F5: Architect Calvin Tsao Appreciates the Sun’s Dynamics, Clarity + More


F5: Architect Calvin Tsao Appreciates the Sun’s Dynamics, Clarity + More

In 1985, UC Berkeley and Harvard University graduate Calvin Tsao founded New York-based firm TsAO & McKown with his partner, the equally talented Zack McKown. The duo’s backgrounds, interests, and idiosyncrasies come together in the studio where big and small projects across various locales are brought to fruition through their gaze.

Calvin approaches each project as a chance to put his own global experiences into play, focusing on a distinct way of thinking rather than a signature style of design. Recognized as a leading voice in contemporary architecture, his work draws from a variety of art forms, existential questions, and observations. Calvin envisions his role as a cultural mediator, striving to harness these global experiences and technology to express local cultures and contexts. The last project informs the next, creating a domino effect that leads to a larger pool of knowledge to draw from in the future.

Current projects include the reconfiguration of the National Palace Museum of Taiwan – plus additions. And in Atlanta the studio is working with a university and a private partner to develop a community of 3,000 residences, half of which are designated to be affordable.

black and white image of a man with dark hair, dark framed glasses, and a button-down white shirt with a dark vest over it

Calvin Tsao \\\ Photo: Brigitte Lacombe

Calvin has taught at the Harvard GSD, Cooper Union, Syracuse University and Parsons School of Design. He’s board Chair of The American Academy in Rome, former Vice President for Design Excellence at AIA New York | Center for Architecture, and President Emeritus and board member of The Architectural League of New York. The studio received the 2022 AIANY Medal of Honor and in 2012 was a recipient of the National Design Award from the Cooper Hewitt Smithsonian Design Museum, as well as the Legacy Award from the Museum of the Chinese in America.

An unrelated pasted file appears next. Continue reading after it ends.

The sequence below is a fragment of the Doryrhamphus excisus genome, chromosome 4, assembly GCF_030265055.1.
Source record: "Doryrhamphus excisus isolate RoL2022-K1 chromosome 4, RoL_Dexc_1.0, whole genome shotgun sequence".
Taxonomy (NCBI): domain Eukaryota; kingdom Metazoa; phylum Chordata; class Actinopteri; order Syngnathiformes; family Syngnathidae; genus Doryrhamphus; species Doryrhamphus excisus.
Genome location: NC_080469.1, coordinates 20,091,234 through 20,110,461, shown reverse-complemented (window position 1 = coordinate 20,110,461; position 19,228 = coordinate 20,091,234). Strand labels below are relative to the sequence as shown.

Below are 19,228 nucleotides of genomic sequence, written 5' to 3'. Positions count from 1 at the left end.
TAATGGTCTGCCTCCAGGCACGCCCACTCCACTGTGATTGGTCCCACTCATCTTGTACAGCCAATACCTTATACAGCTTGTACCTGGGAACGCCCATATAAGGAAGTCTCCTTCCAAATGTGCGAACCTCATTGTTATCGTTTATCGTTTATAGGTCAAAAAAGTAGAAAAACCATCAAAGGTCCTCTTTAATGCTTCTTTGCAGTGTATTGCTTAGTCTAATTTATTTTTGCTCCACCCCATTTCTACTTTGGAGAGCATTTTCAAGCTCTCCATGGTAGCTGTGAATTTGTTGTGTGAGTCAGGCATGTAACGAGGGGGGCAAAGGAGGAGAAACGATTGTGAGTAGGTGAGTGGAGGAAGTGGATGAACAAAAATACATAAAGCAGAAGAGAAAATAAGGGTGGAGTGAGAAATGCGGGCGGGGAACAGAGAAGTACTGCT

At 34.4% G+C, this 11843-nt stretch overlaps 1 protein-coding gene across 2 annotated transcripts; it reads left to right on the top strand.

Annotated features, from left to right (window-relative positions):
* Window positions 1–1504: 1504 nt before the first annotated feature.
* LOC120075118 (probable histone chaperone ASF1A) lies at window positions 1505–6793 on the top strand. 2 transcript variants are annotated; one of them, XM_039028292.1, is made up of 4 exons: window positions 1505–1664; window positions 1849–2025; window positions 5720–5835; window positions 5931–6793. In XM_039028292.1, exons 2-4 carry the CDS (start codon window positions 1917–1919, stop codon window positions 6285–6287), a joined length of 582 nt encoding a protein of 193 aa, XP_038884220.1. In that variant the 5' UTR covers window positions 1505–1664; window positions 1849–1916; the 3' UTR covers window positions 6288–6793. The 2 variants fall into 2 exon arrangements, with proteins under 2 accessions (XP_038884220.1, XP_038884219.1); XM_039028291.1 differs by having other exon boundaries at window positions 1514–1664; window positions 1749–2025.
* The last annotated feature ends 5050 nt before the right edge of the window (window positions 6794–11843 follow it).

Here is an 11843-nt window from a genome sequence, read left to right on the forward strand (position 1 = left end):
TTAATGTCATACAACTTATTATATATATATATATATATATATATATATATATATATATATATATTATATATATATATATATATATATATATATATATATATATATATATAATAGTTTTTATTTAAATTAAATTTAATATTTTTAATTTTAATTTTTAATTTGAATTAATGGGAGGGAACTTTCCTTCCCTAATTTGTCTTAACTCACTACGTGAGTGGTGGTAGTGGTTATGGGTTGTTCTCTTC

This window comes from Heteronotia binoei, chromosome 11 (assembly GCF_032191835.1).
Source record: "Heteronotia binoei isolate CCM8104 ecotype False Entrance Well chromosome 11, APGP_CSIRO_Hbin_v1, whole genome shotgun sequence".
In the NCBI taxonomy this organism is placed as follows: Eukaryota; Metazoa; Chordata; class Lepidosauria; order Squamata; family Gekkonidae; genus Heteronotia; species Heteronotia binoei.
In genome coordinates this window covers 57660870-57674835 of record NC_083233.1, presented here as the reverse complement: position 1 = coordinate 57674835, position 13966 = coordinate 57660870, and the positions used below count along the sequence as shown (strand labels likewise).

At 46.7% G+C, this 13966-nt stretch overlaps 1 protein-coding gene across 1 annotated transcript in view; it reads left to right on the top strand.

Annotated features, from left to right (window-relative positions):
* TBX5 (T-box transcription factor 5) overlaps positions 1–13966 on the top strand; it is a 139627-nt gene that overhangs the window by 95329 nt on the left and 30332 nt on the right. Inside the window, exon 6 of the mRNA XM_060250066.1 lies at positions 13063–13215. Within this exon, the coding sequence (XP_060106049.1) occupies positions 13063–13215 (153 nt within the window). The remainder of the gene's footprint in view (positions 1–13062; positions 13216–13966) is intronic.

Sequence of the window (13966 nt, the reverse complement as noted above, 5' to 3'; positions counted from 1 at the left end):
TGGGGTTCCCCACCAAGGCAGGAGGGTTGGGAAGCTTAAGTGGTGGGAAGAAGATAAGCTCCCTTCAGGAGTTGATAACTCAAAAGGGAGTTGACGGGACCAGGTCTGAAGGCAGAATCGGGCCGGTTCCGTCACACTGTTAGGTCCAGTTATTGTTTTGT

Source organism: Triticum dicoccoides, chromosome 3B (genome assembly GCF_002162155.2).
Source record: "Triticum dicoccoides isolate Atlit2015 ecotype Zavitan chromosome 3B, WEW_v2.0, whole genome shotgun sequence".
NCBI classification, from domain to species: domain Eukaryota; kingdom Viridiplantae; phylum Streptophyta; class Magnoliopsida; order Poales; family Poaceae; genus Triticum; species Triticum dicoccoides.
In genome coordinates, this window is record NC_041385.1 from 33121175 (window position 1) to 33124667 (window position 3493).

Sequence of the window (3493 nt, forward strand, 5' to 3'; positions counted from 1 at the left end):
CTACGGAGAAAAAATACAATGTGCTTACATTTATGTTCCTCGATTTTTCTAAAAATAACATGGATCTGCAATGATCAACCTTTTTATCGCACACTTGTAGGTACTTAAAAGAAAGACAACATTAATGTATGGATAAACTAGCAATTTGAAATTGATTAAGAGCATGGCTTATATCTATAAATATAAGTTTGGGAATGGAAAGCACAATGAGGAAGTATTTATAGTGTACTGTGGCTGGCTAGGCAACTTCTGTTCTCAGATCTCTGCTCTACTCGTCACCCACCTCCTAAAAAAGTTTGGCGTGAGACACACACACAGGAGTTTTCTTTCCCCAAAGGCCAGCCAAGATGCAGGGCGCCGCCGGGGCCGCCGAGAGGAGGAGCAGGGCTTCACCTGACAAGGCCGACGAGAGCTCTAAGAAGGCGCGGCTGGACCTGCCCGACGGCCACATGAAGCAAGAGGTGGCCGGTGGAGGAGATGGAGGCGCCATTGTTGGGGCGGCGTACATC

Today, Calvin Tsao joins us for Friday Five!

New York City skyline at sunrise

Photo: Calvin Tsao

1. Sunrise in the City

Waking up early in our home off Central Park, the sensation of seeing the city bask in that early morning glow gives me energy for a new day.

sunset between trees

Photo: Calvin Tsao

2. Sunset in the Country

Watching the sun slowly set over our orchard upstate always fills me with gratitude and humility for the infinite beauty and power of nature.

interior of a store selling home furnishings

Pidgin \\\ Photo: Victor Schrager

3. Great Shops With a Personal Vision

I love discovering how a person’s character gets expressed in the shops they create, such as Pidgin in upstate New York, Egg in London, and Quaner22 in Shanghai, revealing their world view through the environments they make and things they’ve chosen, offering up beauty in inimitable ways.

exterior of a yellow brick building surrounded by trees and grass

Photo: altrospazio, courtesy American Academy in Rome

4. American Academy in Rome

The American Academy in Rome is a center for advanced studies in the Arts and Humanities. My experiences there as a resident two decades ago opened up new perspectives, helping me to better know my purpose and mission.

man wearing black doing meditation

Photo: Richard Bryant /

5. Meditation

Meditation stills the mind and soul, and helps to bring clarity.



Work by Calvin Tsao:

styled interior space with central fireplace

Pound Ridge Residence, Pound Ridge, New York \\\ Inspired by Japanese architecture, the house is drenched in light. Skylights in the form of lanterns facing north bring more light throughout the day, and as there are windows on all four sides, the building is transparent enough to blend into the landscape. The house also contains two freestanding fireplaces in the living room and the bedroom. \\\ Photo: Simon Upton

exterior of modern building with round fountain

AtOne Hotel, Suzhou, China \\\ Suzhou, China was a center of learning and hometown to generations of scholars. The scholars had a tradition of harvesting stones that had been washed underwater for centuries. They were beautiful sculptural forms used to meditate about nature. We scaled up this meditative element to architectural proportions as a gesture of welcome for visitors of the hotel. \\\ Photo: Seth Powers

styled interior space with large red flower art and view of skyscrapers

7 West 57th, New York City \\\ A slatted wooden volume contains the guest closet, powder room, and the kitchen. It also helps define a foyer before the apartment opens onto the living and dining spaces that both feel intimate, and at the same time, enjoy the sweeping city views. \\\ Photo: Sean Hemmerle

Older Post Newer Post

Leave a Comment

Please note, comments must be approved before they are published